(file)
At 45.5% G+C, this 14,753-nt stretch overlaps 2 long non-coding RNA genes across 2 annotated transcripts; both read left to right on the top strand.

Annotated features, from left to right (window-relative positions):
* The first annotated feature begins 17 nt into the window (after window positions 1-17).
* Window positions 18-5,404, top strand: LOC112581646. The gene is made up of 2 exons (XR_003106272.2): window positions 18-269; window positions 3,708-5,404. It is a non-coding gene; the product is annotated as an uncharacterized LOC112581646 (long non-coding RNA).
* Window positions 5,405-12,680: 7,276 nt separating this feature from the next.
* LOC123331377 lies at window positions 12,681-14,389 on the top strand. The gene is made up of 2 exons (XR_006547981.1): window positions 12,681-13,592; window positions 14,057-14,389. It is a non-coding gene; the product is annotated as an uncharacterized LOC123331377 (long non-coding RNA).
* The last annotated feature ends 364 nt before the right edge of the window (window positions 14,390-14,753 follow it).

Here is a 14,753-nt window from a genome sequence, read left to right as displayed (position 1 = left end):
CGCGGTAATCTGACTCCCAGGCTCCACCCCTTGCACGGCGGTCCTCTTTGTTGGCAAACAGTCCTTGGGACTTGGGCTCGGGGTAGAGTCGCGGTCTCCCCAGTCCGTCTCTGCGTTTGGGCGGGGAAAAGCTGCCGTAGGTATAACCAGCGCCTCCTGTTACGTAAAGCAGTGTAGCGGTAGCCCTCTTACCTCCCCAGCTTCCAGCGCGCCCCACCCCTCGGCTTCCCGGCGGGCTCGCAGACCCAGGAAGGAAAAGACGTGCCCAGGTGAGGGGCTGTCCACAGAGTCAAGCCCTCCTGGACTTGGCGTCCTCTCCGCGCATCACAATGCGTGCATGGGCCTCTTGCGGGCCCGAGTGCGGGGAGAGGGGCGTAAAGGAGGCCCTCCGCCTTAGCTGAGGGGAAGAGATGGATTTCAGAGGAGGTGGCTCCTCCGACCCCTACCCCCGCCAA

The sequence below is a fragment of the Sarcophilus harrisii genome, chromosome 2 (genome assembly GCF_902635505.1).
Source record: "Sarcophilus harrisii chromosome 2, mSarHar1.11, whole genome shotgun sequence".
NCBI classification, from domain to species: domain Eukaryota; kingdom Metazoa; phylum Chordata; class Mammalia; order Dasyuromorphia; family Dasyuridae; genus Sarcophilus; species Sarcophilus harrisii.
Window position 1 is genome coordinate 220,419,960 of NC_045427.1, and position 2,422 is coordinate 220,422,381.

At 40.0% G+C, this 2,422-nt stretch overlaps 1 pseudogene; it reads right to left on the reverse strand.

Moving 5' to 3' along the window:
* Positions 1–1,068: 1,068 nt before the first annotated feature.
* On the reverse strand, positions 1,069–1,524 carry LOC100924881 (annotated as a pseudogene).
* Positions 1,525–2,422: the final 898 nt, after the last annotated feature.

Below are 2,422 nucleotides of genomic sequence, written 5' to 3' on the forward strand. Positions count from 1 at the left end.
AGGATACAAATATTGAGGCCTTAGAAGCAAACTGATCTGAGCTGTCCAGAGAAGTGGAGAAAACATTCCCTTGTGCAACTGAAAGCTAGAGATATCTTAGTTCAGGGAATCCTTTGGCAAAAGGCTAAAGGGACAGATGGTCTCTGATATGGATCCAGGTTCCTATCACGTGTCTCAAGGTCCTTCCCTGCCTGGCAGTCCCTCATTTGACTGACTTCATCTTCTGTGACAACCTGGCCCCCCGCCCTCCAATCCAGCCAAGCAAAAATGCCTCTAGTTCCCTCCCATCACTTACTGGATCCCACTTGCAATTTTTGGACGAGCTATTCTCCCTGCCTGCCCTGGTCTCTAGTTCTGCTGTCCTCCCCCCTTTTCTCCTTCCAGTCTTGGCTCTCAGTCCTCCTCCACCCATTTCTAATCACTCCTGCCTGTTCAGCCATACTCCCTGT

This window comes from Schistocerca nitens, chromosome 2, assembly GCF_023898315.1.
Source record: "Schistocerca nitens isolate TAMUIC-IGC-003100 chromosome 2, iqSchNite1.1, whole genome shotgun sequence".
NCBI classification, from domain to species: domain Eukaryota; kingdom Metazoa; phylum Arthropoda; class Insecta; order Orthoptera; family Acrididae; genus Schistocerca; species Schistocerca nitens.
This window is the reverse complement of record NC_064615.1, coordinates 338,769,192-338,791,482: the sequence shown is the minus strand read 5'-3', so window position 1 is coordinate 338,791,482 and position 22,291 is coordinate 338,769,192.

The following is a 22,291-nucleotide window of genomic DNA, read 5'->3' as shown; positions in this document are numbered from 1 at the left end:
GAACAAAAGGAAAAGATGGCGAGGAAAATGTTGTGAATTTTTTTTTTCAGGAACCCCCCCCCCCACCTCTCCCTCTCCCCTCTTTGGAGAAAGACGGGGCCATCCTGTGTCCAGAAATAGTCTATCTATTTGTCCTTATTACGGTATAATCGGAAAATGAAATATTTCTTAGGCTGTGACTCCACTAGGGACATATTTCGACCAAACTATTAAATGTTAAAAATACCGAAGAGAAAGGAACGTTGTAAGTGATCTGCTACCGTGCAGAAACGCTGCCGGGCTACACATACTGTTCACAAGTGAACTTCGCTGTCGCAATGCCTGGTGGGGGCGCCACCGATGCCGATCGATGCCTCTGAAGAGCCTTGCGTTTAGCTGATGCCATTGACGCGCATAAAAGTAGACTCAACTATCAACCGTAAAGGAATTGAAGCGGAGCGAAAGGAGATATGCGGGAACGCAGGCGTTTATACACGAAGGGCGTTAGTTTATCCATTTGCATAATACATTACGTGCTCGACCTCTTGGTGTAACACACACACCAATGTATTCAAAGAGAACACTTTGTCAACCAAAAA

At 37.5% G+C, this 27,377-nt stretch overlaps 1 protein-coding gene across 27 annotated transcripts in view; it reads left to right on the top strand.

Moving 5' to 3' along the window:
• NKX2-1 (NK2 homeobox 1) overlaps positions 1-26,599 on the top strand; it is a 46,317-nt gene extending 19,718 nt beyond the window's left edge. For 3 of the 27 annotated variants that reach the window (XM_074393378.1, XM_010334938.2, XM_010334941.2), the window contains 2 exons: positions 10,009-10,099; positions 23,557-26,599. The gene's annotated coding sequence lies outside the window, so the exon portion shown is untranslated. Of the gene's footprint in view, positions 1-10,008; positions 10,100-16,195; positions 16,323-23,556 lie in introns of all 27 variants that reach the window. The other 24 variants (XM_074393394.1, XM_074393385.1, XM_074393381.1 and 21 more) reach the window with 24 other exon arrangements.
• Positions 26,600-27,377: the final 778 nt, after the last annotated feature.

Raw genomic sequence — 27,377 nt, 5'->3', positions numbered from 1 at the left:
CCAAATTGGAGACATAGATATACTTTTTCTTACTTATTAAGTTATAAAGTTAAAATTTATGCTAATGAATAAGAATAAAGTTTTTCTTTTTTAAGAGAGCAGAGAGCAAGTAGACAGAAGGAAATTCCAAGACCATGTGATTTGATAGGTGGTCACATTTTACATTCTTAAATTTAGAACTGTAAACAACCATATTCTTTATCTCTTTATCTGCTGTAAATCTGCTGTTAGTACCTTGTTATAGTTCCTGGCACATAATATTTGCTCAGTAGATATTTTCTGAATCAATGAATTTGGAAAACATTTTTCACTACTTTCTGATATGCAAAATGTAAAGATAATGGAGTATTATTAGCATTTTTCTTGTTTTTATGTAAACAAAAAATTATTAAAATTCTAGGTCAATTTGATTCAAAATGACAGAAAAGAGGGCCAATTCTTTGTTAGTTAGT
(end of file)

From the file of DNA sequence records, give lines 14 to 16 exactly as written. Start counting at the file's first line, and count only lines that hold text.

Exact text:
At 40.0% G+C, this 2,422-nt stretch overlaps 1 pseudogene; it reads right to left on the reverse strand.

Moving 5' to 3' along the window:
* Positions 1–1,068: 1,068 nt before the first annotated feature.